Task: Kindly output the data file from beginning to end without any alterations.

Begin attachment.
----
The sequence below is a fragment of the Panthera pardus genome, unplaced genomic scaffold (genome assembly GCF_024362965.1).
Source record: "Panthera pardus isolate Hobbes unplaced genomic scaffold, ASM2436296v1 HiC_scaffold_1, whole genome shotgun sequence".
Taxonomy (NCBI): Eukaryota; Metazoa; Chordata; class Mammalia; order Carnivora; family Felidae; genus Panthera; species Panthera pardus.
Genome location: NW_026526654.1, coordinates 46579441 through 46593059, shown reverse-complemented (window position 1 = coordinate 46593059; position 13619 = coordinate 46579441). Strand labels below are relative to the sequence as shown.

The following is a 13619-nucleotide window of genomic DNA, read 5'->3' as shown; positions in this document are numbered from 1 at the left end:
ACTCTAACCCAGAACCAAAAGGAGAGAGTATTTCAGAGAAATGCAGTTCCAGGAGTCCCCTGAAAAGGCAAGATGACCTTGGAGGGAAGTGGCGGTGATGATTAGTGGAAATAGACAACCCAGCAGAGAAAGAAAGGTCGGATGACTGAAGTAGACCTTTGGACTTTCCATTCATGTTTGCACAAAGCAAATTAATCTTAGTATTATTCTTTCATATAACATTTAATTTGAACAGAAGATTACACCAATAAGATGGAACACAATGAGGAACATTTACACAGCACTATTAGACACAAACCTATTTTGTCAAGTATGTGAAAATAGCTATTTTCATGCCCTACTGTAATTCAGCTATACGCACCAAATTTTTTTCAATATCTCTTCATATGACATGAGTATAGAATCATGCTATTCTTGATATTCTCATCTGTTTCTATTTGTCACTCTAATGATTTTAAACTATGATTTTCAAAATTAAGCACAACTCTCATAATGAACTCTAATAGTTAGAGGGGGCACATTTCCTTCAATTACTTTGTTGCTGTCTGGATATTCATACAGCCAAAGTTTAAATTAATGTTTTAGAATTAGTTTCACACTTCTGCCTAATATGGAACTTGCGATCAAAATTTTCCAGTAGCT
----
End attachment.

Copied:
The sequence below is a fragment of the Panthera pardus genome, unplaced genomic scaffold (genome assembly GCF_024362965.1).
Source record: "Panthera pardus isolate Hobbes unplaced genomic scaffold, ASM2436296v1 HiC_scaffold_1, whole genome shotgun sequence".
Taxonomy (NCBI): Eukaryota; Metazoa; Chordata; class Mammalia; order Carnivora; family Felidae; genus Panthera; species Panthera pardus.
Genome location: NW_026526654.1, coordinates 46579441 through 46593059, shown reverse-complemented (window position 1 = coordinate 46593059; position 13619 = coordinate 46579441). Strand labels below are relative to the sequence as shown.

The following is a 13619-nucleotide window of genomic DNA, read 5'->3' as shown; positions in this document are numbered from 1 at the left end:
ACTCTAACCCAGAACCAAAAGGAGAGAGTATTTCAGAGAAATGCAGTTCCAGGAGTCCCCTGAAAAGGCAAGATGACCTTGGAGGGAAGTGGCGGTGATGATTAGTGGAAATAGACAACCCAGCAGAGAAAGAAAGGTCGGATGACTGAAGTAGACCTTTGGACTTTCCATTCATGTTTGCACAAAGCAAATTAATCTTAGTATTATTCTTTCATATAACATTTAATTTGAACAGAAGATTACACCAATAAGATGGAACACAATGAGGAACATTTACACAGCACTATTAGACACAAACCTATTTTGTCAAGTATGTGAAAATAGCTATTTTCATGCCCTACTGTAATTCAGCTATACGCACCAAATTTTTTTCAATATCTCTTCATATGACATGAGTATAGAATCATGCTATTCTTGATATTCTCATCTGTTTCTATTTGTCACTCTAATGATTTTAAACTATGATTTTCAAAATTAAGCACAACTCTCATAATGAACTCTAATAGTTAGAGGGGGCACATTTCCTTCAATTACTTTGTTGCTGTCTGGATATTCATACAGCCAAAGTTTAAATTAATGTTTTAGAATTAGTTTCACACTTCTGCCTAATATGGAACTTGCGATCAAAATTTTCCAGTAGCT